Loren Carpenter received a Bachelor of Science in Mathematics from the University of Washington in 1974, and in 1976 went on to earn a Masters degree from the Department of Computer Science & Engineering under the direction of Professor Alan Shaw. Co-founder and Chief Scientist of Pixar, Loren is an internationally acclaimed pioneer in the field of computer graphics. He is the author of numerous fundamental papers in computer image synthesis and display algorithms. He holds several patents both personally and through Pixar, and his technical awards include the third SIGGRAPH Technical Achievement Award in 1985, and an Academy Award for Scientific and Technical Achievement in 1992 recognizing the contributions of his RenderMan software to the film industry.
From 1966 to 1980 Loren was employed by The Boeing Company in a variety of capacities. While there, he advanced the state of the art in image synthesis with now-standard algorithms for synthesizing images of sculpted surfaces, and for fractal geometry. His 1980 film Vol Libre, the world's first fractal movie, earned widespread acclaim.
Loren's revolutionary work with fractals, along with his other technical expertise, landed him a job with Lucasfilm's Computer Division in 1981. He recreated the fractal mountains used in Vol Libre as part of the Genesis Demo for Star Trek II: The Wrath of Khan. The sequence was so spectacular that it was used in the next three Star Trek movies. Another of his inventions, the A-buffer hidden surface algorithm, was used in the sequence to create the first high-complexity anti-aliased images for motion picture animation.
In 1986, Lucasfilm's Computer Division spun off to form its own business, Pixar. Loren became Chief Scientist for the company, a title he still holds today as he solves vital problems necessary to completing a sequence of computer animated feature length motion pictures with the support of Disney. Pixar's Tin Toy won an Academy Award for best animated short in 1989 -- the first computer animated film to be honored with an Academy Award. In 1993, Loren himself received a Scientific and Technical Academy Award for his fundamental contributions to the motion picture industry through the invention and development of the RenderMan image synthesis software system. RenderMan has been used by many, many films, including use by Lucasfilm's Industrial Light and Magic to render the dinosaurs in Jurassic Park.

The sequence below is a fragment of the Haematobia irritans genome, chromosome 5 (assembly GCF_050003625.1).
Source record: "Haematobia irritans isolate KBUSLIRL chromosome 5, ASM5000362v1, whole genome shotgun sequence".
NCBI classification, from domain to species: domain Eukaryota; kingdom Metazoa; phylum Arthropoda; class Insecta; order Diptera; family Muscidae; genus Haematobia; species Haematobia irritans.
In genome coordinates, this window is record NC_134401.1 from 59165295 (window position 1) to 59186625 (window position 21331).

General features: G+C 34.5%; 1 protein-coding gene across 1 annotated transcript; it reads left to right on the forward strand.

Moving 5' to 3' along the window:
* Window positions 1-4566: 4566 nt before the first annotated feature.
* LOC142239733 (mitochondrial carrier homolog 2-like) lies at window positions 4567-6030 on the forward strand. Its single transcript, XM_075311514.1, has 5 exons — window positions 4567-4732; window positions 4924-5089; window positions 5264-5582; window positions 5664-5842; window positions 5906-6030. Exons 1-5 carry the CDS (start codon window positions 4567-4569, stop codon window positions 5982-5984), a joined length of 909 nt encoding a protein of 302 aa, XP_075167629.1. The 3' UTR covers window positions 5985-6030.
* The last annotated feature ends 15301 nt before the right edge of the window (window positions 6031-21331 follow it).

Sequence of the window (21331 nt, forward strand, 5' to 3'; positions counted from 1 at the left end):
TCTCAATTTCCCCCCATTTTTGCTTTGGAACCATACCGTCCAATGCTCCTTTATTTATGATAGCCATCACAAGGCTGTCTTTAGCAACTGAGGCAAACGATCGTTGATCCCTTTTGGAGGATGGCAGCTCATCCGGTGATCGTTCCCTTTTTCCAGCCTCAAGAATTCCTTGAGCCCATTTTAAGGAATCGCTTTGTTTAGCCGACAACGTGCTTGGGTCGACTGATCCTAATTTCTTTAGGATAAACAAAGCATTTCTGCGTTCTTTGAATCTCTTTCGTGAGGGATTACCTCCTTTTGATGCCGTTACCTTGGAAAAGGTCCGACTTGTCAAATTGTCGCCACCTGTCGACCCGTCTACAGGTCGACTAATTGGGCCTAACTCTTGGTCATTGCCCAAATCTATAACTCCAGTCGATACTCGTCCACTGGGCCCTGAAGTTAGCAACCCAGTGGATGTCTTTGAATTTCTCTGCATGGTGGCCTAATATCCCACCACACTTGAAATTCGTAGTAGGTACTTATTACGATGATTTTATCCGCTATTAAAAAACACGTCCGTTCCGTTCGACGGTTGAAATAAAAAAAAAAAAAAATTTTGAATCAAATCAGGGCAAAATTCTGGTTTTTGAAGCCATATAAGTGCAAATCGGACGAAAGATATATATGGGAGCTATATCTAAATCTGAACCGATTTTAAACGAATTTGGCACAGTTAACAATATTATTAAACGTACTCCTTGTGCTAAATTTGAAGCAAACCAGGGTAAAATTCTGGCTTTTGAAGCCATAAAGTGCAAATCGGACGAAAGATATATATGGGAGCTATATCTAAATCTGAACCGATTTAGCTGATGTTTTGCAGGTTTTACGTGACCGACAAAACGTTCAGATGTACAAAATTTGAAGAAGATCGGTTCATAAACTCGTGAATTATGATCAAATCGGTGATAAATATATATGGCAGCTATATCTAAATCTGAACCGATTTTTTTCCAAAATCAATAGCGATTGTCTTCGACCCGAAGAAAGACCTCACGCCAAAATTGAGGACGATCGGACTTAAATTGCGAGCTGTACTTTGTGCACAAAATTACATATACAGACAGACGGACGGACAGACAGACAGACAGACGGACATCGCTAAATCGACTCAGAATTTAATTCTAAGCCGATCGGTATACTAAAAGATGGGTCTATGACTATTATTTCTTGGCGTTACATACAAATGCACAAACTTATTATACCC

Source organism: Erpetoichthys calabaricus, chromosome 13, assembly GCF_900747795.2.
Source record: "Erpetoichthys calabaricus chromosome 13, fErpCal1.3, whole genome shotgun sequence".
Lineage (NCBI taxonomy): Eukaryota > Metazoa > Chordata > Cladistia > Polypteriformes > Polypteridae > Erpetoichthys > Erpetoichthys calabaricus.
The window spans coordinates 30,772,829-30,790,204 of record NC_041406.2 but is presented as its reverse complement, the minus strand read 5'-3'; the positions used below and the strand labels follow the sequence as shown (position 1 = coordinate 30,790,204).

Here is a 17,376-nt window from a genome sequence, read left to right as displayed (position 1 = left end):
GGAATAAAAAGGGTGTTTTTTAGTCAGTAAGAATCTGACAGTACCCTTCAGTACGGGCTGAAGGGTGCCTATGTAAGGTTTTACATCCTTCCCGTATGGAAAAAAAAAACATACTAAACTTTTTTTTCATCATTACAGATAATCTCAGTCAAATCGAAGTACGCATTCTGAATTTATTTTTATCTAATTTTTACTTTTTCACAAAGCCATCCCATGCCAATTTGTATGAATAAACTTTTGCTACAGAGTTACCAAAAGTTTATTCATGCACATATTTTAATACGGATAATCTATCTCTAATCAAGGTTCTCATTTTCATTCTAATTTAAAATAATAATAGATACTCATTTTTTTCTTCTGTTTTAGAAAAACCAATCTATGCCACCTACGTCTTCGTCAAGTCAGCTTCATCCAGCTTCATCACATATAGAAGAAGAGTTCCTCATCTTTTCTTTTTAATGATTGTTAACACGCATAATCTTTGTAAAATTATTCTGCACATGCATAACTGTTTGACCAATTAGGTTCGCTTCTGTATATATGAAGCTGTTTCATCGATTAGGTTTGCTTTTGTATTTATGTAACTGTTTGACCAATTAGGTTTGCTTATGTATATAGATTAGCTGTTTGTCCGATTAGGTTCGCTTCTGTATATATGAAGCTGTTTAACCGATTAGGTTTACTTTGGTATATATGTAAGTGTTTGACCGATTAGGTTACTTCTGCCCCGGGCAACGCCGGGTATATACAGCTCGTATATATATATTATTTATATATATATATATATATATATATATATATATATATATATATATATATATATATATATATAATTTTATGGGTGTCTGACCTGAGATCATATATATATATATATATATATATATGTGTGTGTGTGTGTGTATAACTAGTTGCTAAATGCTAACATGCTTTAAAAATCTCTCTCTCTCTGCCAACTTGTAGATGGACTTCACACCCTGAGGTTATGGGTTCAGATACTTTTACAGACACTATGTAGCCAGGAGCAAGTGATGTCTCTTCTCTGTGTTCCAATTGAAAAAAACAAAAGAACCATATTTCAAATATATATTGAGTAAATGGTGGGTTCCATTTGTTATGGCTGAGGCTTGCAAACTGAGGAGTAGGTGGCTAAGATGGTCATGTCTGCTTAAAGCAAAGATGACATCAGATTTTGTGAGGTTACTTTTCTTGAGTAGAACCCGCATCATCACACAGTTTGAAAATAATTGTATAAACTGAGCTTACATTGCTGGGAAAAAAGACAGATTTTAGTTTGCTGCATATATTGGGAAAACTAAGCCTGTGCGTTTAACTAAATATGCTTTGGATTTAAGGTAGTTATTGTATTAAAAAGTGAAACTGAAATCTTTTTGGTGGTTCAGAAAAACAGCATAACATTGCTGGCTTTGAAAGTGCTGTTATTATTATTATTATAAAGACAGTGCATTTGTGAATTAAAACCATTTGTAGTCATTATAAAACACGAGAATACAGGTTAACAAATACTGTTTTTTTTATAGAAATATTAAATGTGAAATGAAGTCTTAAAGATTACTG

Loren's innovation continues apace. He has recently patented a new interactive entertainment system which, through the use of simple retroreflectors, allows large audiences to play a variety of games together either as competing teams or unified toward a common goal, such as flying a plane. A variety of wildly enthusiastic audiences have shown that many types of people find this new method of communicating fun and exciting. Concurrently with his leadership of Pixar, Loren and his wife Rachel founded Cinematrix to explore the intersection of computers and art. Currently Cinematrix's Interactive Entertainment Systems division is focusing on the development of an interactive audience participation technology that enables thousands of people to simultaneously communicate with a computer, making possible an entire new class of human-computer interaction. In 1995, Loren was named a Fellow of the Association for Computing Machinery, and the UW College of Engineering Distinguished Alumnus.
Loren Carpenter combines brilliant technical innovation with outstanding aesthetic taste and humanism.